A ball and cock story

A few days ago my cold water tank started overflowing at a steady trickle. So I emptied the loft cupboard of all the old tennis racquets, puzzles and bits of wood and carpet that I have bunged in there in case they might one day be useful, and I climbed inside on my hands and knees to have a look at the tank. I checked the ballcock and adjusted it a bit but couldn't find any problem. Thinking that as I couldn't find any problem there mustn't actually be one, and that somehow the mere act of climbing into a cramped cupboard and fiddling about with a ballcock might suffice to make the non-problem go away, I gave up and did what all good DIY-ers do: just hoped it wouldn't happen again. Much to my surprise the overflow trickle seemed to have stopped so I must have done something right and I felt suitably smug.
Half an hour later and the trickle resumed. Bollocks.
I turned off the rising main, turned on a hot tap for a bit, went back inside the cupboard and fiddled again, this time adjusting the ball to make the water level lower. I was surprised how pleasantly lukewarm the water felt as I sploshed around in it with my adjustable spanner. Surely that would do it.
Again the trickle returned.
Huh. I turned down the boiler in case the cylinder was "kettling" - where it get so hot it ejects steam up through a vent into the water tank. That didn't work. I had been on my own for a few days, not using much water. Could there just be too much hot water? Is that even a plumbing phenomenon? (Of course it isn't. There's a thermostat which stops that but I was beginning to lose my mind, not being able to figure out what was going on.)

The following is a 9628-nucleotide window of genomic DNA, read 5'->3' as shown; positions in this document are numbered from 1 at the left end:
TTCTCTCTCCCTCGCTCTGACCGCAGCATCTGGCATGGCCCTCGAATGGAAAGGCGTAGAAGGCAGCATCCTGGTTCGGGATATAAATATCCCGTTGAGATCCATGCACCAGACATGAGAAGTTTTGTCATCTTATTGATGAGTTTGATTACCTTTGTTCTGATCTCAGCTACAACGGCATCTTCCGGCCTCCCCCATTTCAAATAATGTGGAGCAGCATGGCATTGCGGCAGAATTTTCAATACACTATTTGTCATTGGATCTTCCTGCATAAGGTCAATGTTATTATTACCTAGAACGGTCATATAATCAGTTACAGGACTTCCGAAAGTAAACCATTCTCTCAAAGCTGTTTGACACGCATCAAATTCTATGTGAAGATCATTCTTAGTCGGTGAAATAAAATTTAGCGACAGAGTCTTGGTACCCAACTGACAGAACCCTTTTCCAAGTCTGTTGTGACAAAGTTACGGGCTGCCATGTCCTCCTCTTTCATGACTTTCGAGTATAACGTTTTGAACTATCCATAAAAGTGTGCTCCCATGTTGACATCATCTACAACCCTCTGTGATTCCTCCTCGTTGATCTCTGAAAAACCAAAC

I went away for 36 hours and when I got back there was no hot water and the trickle was a constant stream. The boiler was working but the cylinder was full of cold water. Was it the thermostat? Once the water was hot again I could feel the pipe that normally feeds the cylinder with cold water from the tank getting warmer and warmer. I ran a hot tap and the feed pipe got cold again, and the overflow trickle briefly stopped.
Aha! I figured out that somehow water was flowing the wrong way - from the cylinder up into the cold water tank. Madness. What could be causing it? Was there something wrong with the cylinder? The limescale is terrible around here and we've already had to replace the cylinder once because the inside of it looked like Wookey Hole.
I was on the brink of calling the plumber so that he could systematically empty my wallet when I thought I'd give Google one last go. And bless the patron saint of search engines but she came up trumps. I found someone who'd had exactly the same problem.
The culprit for the whole mis-functioning of the hot water system was... (drum roll)... the kitchen mixer tap. About the last place I would look and as far away from the leaking overflow as it is possible to be. A bit like saying the root of the Middle East crisis is a pub in Truro.
The kitchen mixer tap (pissed Cornish anti-Zionist bastard that it is) is fed by the hot water from the cylinder (natch) and by the rising main - the high pressure source of all water in the house. Something in the mixer had died of old age and while the tap was off, inside it the cold rising main water was forcing its way (it is much butcher after all) into the hot water's territory, pushing the hot water back to from whence it had come, all the way through the cylinder and into the water tank in the loft, making the tank overflow. Who'd have thought it eh?
So if you ever have a overflowing and baffling tank here's what to do to check for the same problem I had: turn on your mixer tap to hot only, until the feed pipe under the sink is warm. Turn off the tap and keep feeling the pipe. It it starts to cool rapidly then you know that your mixer is knackered, the rising main is pushing the hot water backwards and the tap needs replacing. Mine cost £49. I have a hunch if I'd called the plumber I'd already have a new cylinder, a new stopcock, a new thermostat, no new tap and a leaking overflow.

Saddo abroad: A ball and cock story

Friday, February 24, 2012

A ball and cock story